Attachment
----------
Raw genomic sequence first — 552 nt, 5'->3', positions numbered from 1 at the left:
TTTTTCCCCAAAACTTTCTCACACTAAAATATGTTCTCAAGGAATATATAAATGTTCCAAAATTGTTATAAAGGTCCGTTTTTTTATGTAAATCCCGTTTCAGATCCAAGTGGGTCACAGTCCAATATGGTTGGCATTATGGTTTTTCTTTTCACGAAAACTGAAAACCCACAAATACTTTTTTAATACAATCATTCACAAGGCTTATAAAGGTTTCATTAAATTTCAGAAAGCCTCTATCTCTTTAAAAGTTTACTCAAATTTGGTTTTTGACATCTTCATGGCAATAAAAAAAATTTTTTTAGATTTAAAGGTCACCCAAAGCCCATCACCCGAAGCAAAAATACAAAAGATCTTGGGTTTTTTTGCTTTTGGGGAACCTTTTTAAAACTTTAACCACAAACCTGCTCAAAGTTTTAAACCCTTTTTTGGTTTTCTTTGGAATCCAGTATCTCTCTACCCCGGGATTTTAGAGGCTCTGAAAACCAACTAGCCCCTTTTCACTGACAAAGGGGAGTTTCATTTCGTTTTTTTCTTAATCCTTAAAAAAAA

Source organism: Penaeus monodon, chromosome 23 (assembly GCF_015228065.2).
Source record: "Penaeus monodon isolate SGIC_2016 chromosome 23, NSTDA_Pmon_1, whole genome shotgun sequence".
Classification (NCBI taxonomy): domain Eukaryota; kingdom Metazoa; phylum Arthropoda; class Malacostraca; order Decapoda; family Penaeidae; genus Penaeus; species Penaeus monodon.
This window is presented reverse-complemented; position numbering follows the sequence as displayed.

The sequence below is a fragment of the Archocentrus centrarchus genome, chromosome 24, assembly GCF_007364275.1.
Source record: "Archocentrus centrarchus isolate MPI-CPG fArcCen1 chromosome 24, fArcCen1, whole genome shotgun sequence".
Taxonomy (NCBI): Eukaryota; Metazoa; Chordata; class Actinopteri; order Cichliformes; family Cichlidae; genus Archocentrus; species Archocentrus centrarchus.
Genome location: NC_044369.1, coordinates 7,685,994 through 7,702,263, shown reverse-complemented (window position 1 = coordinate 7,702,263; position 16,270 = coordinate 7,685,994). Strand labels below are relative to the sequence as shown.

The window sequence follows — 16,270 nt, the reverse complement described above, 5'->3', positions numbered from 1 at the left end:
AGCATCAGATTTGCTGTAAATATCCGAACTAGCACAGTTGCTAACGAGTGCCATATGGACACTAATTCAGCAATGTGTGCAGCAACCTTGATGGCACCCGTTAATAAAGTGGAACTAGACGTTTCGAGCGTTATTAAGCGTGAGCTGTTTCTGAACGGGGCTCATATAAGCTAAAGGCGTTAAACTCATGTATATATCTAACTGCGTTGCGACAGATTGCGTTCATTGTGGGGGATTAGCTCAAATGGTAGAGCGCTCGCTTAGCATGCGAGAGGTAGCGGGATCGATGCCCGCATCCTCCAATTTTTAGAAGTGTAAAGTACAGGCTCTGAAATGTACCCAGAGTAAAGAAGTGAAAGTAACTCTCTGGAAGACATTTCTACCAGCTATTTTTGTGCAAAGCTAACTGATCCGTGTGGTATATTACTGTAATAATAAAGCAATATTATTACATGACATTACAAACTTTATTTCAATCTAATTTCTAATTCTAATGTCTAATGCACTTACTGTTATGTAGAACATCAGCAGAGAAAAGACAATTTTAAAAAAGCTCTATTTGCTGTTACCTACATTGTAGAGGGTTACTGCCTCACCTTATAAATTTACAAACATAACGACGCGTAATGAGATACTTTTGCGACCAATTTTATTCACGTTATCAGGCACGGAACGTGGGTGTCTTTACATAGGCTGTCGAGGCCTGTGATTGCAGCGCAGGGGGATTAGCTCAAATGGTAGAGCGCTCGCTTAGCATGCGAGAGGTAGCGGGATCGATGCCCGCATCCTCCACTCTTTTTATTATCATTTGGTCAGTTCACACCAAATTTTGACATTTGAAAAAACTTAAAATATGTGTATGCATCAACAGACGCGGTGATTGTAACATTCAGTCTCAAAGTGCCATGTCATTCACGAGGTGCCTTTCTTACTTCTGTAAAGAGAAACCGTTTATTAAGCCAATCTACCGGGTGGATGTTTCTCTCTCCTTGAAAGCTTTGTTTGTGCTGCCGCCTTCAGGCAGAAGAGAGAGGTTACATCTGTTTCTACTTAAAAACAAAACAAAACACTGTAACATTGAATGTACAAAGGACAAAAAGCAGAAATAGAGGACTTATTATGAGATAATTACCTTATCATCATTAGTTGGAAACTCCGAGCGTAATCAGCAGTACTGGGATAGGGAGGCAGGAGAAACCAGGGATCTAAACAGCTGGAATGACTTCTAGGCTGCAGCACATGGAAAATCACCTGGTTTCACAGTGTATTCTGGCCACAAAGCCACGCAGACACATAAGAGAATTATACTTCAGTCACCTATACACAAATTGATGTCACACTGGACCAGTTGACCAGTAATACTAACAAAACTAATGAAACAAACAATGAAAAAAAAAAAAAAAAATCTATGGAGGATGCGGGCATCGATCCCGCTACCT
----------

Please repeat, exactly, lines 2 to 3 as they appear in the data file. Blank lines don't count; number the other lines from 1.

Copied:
TTTTTCCCCAAAACTTTCTCACACTAAAATATGTTCTCAAGGAATATATAAATGTTCCAAAATTGTTATAAAGGTCCGTTTTTTTATGTAAATCCCGTTTCAGATCCAAGTGGGTCACAGTCCAATATGGTTGGCATTATGGTTTTTCTTTTCACGAAAACTGAAAACCCACAAATACTTTTTTAATACAATCATTCACAAGGCTTATAAAGGTTTCATTAAATTTCAGAAAGCCTCTATCTCTTTAAAAGTTTACTCAAATTTGGTTTTTGACATCTTCATGGCAATAAAAAAAATTTTTTTAGATTTAAAGGTCACCCAAAGCCCATCACCCGAAGCAAAAATACAAAAGATCTTGGGTTTTTTTGCTTTTGGGGAACCTTTTTAAAACTTTAACCACAAACCTGCTCAAAGTTTTAAACCCTTTTTTGGTTTTCTTTGGAATCCAGTATCTCTCTACCCCGGGATTTTAGAGGCTCTGAAAACCAACTAGCCCCTTTTCACTGACAAAGGGGAGTTTCATTTCGTTTTTTTCTTAATCCTTAAAAAAAA

Source organism: Penaeus monodon, chromosome 23 (assembly GCF_015228065.2).